non­payment of the standard rent or permitted increases due,
until the expiration of ninety days next after notice in writing
of the demand of the standard rent or permitted increases has
been served upon the tenant in the manner provided in section
106 of the Transfer of Property Act, 1882 (IV of 1882).
(3)  No   decree   for   eviction   shall   be   passed   by   the
court in any suit for recovery of possession on the ground of
arrears of standard rent and permitted increases if, within a
period of ninety days from the date of service of the summons
of the suit, the tenant pays or tenders in court the standard
rent and permitted increases then due together with simple
interest   on   the   amount   of   arrears   at   fifteen   per   cent   per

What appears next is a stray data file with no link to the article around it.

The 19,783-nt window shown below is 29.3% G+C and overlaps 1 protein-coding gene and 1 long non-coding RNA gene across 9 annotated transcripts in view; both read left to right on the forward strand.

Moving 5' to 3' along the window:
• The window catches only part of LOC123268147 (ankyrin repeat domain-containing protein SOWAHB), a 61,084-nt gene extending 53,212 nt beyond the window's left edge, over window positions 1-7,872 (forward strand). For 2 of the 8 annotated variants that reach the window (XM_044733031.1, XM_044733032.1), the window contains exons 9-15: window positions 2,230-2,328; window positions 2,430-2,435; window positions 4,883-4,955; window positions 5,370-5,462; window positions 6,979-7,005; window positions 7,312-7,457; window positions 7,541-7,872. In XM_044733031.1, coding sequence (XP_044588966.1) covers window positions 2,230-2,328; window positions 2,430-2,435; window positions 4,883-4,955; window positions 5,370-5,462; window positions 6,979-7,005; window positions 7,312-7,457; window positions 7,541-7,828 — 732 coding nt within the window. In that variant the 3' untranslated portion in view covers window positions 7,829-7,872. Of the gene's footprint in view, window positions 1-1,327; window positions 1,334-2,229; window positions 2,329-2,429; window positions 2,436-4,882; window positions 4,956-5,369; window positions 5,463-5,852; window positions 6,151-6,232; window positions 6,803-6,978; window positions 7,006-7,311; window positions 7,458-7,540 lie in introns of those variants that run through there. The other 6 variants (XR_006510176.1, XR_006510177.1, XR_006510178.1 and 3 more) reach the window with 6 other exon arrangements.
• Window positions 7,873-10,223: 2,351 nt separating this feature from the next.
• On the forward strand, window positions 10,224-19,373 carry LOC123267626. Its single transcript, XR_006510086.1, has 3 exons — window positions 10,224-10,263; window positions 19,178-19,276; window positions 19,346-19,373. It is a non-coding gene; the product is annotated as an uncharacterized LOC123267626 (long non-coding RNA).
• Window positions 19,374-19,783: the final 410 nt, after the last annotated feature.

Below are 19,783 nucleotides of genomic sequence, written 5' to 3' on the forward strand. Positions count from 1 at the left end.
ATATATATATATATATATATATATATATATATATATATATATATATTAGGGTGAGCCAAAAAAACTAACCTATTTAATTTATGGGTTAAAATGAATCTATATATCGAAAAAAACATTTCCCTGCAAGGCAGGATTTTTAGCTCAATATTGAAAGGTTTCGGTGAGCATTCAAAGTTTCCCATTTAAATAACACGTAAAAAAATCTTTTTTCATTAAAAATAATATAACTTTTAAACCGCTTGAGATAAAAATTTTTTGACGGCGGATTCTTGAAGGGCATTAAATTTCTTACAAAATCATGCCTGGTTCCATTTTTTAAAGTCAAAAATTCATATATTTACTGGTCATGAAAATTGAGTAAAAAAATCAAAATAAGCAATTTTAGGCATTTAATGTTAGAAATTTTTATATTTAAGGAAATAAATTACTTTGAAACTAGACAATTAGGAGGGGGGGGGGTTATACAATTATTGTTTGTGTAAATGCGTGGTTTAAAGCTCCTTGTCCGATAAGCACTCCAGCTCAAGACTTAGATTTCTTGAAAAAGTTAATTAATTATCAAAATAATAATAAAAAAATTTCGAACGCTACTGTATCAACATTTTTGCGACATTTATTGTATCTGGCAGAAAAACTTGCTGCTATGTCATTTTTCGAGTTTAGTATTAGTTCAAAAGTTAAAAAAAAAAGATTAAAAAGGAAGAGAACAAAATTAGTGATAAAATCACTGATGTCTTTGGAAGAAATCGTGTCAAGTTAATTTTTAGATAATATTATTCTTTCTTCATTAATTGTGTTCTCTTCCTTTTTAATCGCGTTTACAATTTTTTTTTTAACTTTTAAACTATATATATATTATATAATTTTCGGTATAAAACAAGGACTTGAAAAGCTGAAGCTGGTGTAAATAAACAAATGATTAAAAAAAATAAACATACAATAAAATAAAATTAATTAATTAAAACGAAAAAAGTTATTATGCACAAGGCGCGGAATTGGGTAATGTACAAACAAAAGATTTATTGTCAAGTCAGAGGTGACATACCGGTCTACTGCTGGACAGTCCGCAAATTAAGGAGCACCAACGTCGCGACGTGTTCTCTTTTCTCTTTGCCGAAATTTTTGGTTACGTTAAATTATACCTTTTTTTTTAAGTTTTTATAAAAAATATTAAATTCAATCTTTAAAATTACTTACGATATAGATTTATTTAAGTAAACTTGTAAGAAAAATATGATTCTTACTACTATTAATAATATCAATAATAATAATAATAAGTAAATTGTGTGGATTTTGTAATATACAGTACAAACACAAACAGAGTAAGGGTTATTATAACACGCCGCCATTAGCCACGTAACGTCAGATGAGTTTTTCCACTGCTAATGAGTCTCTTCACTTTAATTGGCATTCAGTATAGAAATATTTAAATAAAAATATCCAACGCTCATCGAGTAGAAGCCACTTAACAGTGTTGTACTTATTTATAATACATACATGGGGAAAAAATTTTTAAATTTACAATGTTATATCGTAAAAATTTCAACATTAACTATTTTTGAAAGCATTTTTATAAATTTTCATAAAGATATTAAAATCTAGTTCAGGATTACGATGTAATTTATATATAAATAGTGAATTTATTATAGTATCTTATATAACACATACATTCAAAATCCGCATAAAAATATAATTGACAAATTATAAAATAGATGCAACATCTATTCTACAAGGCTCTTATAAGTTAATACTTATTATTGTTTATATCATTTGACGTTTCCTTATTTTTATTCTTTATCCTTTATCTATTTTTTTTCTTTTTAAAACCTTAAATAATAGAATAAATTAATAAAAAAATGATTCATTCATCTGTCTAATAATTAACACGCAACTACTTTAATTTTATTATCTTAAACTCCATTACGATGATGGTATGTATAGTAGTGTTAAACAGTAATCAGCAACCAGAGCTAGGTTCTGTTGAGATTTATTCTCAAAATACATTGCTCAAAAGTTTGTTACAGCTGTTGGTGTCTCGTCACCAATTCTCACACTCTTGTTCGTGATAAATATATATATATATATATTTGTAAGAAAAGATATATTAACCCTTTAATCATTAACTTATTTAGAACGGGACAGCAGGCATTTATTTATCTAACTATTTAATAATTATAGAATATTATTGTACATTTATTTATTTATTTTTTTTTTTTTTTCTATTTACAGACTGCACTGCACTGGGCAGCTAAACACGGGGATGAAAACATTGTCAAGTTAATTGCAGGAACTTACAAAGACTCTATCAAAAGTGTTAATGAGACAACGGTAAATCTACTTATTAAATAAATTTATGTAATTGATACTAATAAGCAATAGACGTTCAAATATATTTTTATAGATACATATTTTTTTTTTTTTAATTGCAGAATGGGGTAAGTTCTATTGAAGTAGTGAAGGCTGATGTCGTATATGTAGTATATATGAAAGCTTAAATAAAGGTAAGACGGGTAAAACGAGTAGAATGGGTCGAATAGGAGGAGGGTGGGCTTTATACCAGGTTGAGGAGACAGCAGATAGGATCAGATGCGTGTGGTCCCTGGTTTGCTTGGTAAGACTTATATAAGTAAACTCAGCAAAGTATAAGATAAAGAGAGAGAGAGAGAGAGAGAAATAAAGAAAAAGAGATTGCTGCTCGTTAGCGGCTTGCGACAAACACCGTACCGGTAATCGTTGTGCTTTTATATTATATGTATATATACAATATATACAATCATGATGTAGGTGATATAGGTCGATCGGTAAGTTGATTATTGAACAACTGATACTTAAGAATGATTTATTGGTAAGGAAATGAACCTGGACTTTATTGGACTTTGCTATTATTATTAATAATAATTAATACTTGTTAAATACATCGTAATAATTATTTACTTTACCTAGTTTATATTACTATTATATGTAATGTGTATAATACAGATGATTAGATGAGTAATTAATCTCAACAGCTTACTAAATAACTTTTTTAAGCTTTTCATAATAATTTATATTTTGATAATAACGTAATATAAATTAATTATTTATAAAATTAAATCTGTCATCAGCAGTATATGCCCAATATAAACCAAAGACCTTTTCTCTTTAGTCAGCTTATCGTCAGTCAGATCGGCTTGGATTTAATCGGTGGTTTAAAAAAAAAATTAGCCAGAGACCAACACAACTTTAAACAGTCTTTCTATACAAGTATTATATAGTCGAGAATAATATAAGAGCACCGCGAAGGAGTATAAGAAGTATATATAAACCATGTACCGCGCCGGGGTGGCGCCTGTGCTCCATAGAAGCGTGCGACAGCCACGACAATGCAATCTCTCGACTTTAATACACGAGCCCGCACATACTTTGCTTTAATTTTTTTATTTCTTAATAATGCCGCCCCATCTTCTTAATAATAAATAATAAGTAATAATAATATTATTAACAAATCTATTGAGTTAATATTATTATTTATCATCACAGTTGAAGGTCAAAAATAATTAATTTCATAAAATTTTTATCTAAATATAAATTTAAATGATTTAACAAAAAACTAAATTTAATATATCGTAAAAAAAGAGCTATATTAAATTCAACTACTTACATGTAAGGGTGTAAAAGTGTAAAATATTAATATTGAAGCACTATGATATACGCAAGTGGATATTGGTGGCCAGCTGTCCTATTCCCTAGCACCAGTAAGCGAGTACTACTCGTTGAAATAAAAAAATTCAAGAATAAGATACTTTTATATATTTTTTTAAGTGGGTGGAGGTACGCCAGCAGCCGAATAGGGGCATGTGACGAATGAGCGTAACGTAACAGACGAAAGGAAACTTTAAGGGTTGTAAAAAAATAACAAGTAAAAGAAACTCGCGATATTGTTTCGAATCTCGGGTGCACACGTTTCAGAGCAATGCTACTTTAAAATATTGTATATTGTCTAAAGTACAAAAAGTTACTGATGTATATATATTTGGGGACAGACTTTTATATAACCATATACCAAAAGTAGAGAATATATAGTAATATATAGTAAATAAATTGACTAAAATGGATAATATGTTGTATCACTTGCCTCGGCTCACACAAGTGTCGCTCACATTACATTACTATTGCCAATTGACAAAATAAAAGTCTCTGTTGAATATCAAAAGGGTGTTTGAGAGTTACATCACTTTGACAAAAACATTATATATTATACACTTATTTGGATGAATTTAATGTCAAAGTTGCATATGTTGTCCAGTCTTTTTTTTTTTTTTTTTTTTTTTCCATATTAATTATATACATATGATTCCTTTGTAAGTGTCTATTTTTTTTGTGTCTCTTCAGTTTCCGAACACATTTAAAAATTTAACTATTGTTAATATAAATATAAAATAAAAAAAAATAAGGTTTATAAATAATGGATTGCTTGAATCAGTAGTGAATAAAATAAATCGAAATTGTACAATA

annum; and thereafter continues to pay or tenders in court
regularly such standard rent and permitted increases till the
suit is finally decided and also pays cost of the suit as directed
by the court.
(4) Pending the disposal of any suit, the court may, out
of any amount paid or tendered by the tenant, pay to the
landlord   such   amount   towards   the   payment   of   rent   or
permitted increases due to him as the court thinks fit.
35] Section   15(1)   of   the   Rent   Act,   in   terms   provides   that  a
landlord shall not be entitled to eviction of a tenant, so long as the
tenant   pays,   or   is   ready   and   willing   to   pay,   the   amount   of   the
standard   rent   and  permitted   increases,   if   any,  and  observes  and
performs the other conditions of the  tenancy, in so far as they are